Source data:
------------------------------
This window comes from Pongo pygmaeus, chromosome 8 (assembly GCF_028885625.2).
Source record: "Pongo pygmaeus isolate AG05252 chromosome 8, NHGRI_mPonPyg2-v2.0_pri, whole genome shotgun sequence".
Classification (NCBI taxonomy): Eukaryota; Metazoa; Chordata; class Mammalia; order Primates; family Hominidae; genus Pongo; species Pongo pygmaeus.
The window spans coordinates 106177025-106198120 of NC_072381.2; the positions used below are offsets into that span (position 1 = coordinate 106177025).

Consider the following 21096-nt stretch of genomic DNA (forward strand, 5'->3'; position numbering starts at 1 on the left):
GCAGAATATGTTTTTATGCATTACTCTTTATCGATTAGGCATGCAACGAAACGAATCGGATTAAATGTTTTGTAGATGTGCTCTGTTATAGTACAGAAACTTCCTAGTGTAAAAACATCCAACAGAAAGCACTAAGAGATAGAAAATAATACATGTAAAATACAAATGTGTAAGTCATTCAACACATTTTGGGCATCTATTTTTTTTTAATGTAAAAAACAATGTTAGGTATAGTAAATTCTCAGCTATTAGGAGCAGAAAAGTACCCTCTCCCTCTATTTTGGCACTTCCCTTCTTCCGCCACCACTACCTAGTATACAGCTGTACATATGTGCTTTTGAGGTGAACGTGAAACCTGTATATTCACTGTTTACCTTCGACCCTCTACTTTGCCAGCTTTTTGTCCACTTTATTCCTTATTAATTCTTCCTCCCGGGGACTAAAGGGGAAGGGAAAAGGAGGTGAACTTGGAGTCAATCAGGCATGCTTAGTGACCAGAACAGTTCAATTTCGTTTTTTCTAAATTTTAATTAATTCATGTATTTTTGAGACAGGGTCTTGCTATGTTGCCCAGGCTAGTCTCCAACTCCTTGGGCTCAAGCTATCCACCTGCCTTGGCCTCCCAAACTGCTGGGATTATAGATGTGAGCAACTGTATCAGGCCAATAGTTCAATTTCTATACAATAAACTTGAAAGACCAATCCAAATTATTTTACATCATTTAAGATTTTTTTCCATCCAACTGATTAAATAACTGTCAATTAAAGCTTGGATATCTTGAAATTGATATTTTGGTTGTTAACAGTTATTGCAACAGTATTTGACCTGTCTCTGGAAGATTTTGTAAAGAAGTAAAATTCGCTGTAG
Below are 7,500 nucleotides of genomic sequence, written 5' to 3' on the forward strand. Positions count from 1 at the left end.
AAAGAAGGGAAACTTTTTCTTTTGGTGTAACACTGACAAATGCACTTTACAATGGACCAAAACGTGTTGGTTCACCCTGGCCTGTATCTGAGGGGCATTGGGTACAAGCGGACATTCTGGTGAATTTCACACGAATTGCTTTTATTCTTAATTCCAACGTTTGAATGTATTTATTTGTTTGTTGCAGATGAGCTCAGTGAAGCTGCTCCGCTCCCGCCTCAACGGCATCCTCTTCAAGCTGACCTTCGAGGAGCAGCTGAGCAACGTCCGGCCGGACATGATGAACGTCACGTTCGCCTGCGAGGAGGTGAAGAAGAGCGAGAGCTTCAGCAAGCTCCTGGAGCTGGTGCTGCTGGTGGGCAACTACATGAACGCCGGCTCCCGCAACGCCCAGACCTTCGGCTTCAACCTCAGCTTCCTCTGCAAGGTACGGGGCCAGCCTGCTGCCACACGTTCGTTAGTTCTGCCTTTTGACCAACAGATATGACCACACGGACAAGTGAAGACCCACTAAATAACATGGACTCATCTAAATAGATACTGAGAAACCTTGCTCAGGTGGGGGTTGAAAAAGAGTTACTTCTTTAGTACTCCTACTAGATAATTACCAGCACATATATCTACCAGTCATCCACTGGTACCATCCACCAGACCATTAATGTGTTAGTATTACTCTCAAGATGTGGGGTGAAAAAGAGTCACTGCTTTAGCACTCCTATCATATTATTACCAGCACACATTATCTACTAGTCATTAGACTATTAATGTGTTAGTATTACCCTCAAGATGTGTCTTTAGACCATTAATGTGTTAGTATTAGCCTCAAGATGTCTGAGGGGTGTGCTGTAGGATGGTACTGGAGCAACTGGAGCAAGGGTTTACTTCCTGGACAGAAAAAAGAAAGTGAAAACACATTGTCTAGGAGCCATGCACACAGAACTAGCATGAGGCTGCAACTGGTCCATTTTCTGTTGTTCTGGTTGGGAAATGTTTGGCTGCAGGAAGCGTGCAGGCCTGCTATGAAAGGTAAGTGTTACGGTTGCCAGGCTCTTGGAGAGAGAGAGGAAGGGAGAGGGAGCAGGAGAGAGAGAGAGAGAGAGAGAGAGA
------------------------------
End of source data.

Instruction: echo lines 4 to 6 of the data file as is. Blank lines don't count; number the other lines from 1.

The window spans coordinates 106177025-106198120 of NC_072381.2; the positions used below are offsets into that span (position 1 = coordinate 106177025).

Consider the following 21096-nt stretch of genomic DNA (forward strand, 5'->3'; position numbering starts at 1 on the left):
GCAGAATATGTTTTTATGCATTACTCTTTATCGATTAGGCATGCAACGAAACGAATCGGATTAAATGTTTTGTAGATGTGCTCTGTTATAGTACAGAAACTTCCTAGTGTAAAAACATCCAACAGAAAGCACTAAGAGATAGAAAATAATACATGTAAAATACAAATGTGTAAGTCATTCAACACATTTTGGGCATCTATTTTTTTTTAATGTAAAAAACAATGTTAGGTATAGTAAATTCTCAGCTATTAGGAGCAGAAAAGTACCCTCTCCCTCTATTTTGGCACTTCCCTTCTTCCGCCACCACTACCTAGTATACAGCTGTACATATGTGCTTTTGAGGTGAACGTGAAACCTGTATATTCACTGTTTACCTTCGACCCTCTACTTTGCCAGCTTTTTGTCCACTTTATTCCTTATTAATTCTTCCTCCCGGGGACTAAAGGGGAAGGGAAAAGGAGGTGAACTTGGAGTCAATCAGGCATGCTTAGTGACCAGAACAGTTCAATTTCGTTTTTTCTAAATTTTAATTAATTCATGTATTTTTGAGACAGGGTCTTGCTATGTTGCCCAGGCTAGTCTCCAACTCCTTGGGCTCAAGCTATCCACCTGCCTTGGCCTCCCAAACTGCTGGGATTATAGATGTGAGCAACTGTATCAGGCCAATAGTTCAATTTCTATACAATAAACTTGAAAGACCAATCCAAATTATTTTACATCATTTAAGATTTTTTTCCATCCAACTGATTAAATAACTGTCAATTAAAGCTTGGATATCTTGAAATTGATATTTTGGTTGTTAACAGTTATTGCAACAGTATTTGACCTGTCTCTGGAAGATTTTGTAAAGAAGTAAAATTCGCTGTAG